Dr Mudgil: I was feeling unfulfilled. I realized I wanted to touch people in a more significant way, in a broader way that I couldn’t necessarily get by simply seeing patients every day.
Did you have a goal when you first started out in media?
Dr Mudgil: In using social media, my goal is to touch as many people as possible and spread positivity.
Were you aware of how involved this process was going to be?
Dr Mudgil: [It has] turned into much more that I originally thought. At times, it’s incredibly overwhelming. I had a TV Show [filmed] yesterday, a podcast coming out this week, [in addition to seeing] hundreds of patients during the week, plus hundreds of slides. [That’s] not to mention my three kids and my marriage.
Can you describe your “ah-ha” moment when it comes to social media?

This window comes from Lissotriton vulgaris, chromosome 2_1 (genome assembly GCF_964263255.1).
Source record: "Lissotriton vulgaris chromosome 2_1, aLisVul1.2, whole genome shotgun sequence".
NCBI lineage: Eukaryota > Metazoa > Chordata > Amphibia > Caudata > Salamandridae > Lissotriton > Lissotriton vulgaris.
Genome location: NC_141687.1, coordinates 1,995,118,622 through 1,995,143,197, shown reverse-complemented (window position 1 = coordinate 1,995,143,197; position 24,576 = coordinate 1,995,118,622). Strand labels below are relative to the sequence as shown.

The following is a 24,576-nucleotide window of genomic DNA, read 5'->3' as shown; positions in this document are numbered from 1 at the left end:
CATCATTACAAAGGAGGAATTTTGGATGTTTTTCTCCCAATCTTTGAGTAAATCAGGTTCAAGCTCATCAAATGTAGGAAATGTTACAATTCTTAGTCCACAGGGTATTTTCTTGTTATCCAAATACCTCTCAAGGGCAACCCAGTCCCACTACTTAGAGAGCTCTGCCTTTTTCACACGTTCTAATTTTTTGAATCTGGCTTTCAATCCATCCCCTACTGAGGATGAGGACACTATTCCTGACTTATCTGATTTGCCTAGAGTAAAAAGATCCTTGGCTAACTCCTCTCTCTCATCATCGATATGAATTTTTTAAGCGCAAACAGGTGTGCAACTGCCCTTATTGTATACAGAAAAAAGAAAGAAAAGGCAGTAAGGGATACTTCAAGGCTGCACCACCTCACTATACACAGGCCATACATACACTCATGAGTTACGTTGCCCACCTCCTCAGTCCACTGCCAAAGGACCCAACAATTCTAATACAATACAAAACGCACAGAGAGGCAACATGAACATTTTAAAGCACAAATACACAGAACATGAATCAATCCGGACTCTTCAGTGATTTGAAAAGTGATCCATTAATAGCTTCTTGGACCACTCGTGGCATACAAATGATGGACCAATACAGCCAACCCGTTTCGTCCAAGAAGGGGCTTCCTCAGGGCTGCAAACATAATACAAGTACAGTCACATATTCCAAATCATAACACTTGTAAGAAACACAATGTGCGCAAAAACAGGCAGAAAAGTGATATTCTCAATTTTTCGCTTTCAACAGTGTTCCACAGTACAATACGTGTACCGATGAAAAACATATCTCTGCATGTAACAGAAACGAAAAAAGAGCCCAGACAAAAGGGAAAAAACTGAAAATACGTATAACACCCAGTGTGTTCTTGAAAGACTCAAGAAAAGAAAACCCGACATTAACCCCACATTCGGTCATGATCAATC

Dr Mudgil: For [Mudgil Dermatology], one of the things that resonates with people in general are these cyst videos; pimple-popping videos. It was one of our first videos and within the first three days it had [roughly] 35,000 Instagram views. We use those videos to grow our network.
Do you have any advice to an MD looking to tap into social media?
Dr Mudgil: It has to be authentic. Your fingerprint has to be on it. You can’t outsource this [content]. You can outsource the dissemination of the content but the content itself has to be representative of you. Otherwise it is bullsh*t and it’s not going to resonate. The posts that have resonated the most for me are the little posts that have captured who I am. They get the most comments. The other important part is engaging with your audience. There’s not a single comment I do not respond to. I will get [approximately] 50-70 comments on one of my videos, and I will respond to each one of those comments personally. It takes time but it’s a community.”